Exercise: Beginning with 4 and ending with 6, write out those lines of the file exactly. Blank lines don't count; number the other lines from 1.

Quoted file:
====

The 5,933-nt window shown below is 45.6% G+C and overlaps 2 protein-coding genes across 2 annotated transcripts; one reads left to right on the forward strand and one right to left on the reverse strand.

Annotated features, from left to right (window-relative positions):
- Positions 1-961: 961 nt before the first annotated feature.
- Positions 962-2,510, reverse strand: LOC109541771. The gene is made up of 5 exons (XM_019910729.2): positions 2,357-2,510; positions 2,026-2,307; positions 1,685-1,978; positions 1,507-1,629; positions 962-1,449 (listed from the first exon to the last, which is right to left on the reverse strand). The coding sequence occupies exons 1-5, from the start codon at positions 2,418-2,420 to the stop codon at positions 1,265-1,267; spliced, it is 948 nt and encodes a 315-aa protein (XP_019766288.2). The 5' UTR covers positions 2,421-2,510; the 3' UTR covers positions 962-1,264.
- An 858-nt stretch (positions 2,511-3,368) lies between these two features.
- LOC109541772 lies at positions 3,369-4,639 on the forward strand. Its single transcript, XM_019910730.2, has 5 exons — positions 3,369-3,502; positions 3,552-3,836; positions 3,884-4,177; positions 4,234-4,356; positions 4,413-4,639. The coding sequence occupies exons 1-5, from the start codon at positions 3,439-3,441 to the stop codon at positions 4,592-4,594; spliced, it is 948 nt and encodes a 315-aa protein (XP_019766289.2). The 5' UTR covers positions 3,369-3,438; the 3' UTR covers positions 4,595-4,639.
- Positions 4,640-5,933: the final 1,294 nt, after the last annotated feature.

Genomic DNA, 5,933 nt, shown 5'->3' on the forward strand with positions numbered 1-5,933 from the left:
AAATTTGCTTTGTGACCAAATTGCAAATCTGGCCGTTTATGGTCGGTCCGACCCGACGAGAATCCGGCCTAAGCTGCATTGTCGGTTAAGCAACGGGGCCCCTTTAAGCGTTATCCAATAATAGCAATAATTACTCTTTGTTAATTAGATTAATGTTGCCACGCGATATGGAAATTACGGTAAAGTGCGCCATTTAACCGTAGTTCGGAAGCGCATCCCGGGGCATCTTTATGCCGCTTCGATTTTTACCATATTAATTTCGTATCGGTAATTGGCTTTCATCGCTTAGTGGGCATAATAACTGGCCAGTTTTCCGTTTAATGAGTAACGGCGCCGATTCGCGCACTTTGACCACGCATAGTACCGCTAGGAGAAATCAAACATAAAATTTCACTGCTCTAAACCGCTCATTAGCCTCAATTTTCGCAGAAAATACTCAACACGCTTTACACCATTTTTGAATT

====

- Positions 962-2,510, reverse strand: LOC109541771. The gene is made up of 5 exons (XM_019910729.2): positions 2,357-2,510; positions 2,026-2,307; positions 1,685-1,978; positions 1,507-1,629; positions 962-1,449 (listed from the first exon to the last, which is right to left on the reverse strand). The coding sequence occupies exons 1-5, from the start codon at positions 2,418-2,420 to the stop codon at positions 1,265-1,267; spliced, it is 948 nt and encodes a 315-aa protein (XP_019766288.2). The 5' UTR covers positions 2,421-2,510; the 3' UTR covers positions 962-1,264.
- An 858-nt stretch (positions 2,511-3,368) lies between these two features.
- LOC109541772 lies at positions 3,369-4,639 on the forward strand. Its single transcript, XM_019910730.2, has 5 exons — positions 3,369-3,502; positions 3,552-3,836; positions 3,884-4,177; positions 4,234-4,356; positions 4,413-4,639. The coding sequence occupies exons 1-5, from the start codon at positions 3,439-3,441 to the stop codon at positions 4,592-4,594; spliced, it is 948 nt and encodes a 315-aa protein (XP_019766289.2). The 5' UTR covers positions 3,369-3,438; the 3' UTR covers positions 4,595-4,639.